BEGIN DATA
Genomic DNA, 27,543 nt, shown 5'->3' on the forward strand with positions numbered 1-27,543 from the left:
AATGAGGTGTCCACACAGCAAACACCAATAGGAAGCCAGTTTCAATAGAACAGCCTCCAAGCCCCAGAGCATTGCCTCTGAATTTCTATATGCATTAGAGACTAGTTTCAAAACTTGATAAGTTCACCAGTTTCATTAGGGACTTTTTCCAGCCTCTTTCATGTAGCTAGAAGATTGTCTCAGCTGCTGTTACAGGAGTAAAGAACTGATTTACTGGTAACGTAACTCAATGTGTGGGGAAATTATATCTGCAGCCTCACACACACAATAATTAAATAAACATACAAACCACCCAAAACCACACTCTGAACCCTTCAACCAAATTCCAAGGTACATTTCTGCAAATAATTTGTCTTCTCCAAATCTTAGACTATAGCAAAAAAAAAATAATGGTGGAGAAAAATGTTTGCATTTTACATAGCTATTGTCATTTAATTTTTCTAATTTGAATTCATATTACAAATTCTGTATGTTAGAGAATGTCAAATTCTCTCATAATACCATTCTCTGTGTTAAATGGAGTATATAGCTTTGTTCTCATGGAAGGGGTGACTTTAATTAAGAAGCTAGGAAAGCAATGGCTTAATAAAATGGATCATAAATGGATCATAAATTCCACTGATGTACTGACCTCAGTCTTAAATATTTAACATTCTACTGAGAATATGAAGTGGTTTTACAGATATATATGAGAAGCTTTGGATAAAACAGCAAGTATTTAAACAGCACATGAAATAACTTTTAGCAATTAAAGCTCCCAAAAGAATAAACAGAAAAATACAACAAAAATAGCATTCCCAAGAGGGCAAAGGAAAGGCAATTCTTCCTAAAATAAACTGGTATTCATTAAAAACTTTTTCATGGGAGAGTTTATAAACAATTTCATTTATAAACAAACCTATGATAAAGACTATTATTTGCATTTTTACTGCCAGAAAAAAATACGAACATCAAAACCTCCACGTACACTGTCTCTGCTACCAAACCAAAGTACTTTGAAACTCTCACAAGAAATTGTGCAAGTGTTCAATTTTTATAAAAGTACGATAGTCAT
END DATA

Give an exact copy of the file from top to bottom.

Genomic DNA, 27,543 nt, shown 5'->3' on the forward strand with positions numbered 1-27,543 from the left:
AATGAGGTGTCCACACAGCAAACACCAATAGGAAGCCAGTTTCAATAGAACAGCCTCCAAGCCCCAGAGCATTGCCTCTGAATTTCTATATGCATTAGAGACTAGTTTCAAAACTTGATAAGTTCACCAGTTTCATTAGGGACTTTTTCCAGCCTCTTTCATGTAGCTAGAAGATTGTCTCAGCTGCTGTTACAGGAGTAAAGAACTGATTTACTGGTAACGTAACTCAATGTGTGGGGAAATTATATCTGCAGCCTCACACACACAATAATTAAATAAACATACAAACCACCCAAAACCACACTCTGAACCCTTCAACCAAATTCCAAGGTACATTTCTGCAAATAATTTGTCTTCTCCAAATCTTAGACTATAGCAAAAAAAAAATAATGGTGGAGAAAAATGTTTGCATTTTACATAGCTATTGTCATTTAATTTTTCTAATTTGAATTCATATTACAAATTCTGTATGTTAGAGAATGTCAAATTCTCTCATAATACCATTCTCTGTGTTAAATGGAGTATATAGCTTTGTTCTCATGGAAGGGGTGACTTTAATTAAGAAGCTAGGAAAGCAATGGCTTAATAAAATGGATCATAAATGGATCATAAATTCCACTGATGTACTGACCTCAGTCTTAAATATTTAACATTCTACTGAGAATATGAAGTGGTTTTACAGATATATATGAGAAGCTTTGGATAAAACAGCAAGTATTTAAACAGCACATGAAATAACTTTTAGCAATTAAAGCTCCCAAAAGAATAAACAGAAAAATACAACAAAAATAGCATTCCCAAGAGGGCAAAGGAAAGGCAATTCTTCCTAAAATAAACTGGTATTCATTAAAAACTTTTTCATGGGAGAGTTTATAAACAATTTCATTTATAAACAAACCTATGATAAAGACTATTATTTGCATTTTTACTGCCAGAAAAAAATACGAACATCAAAACCTCCACGTACACTGTCTCTGCTACCAAACCAAAGTACTTTGAAACTCTCACAAGAAATTGTGCAAGTGTTCAATTTTTATAAAAGTACGATAGTCAT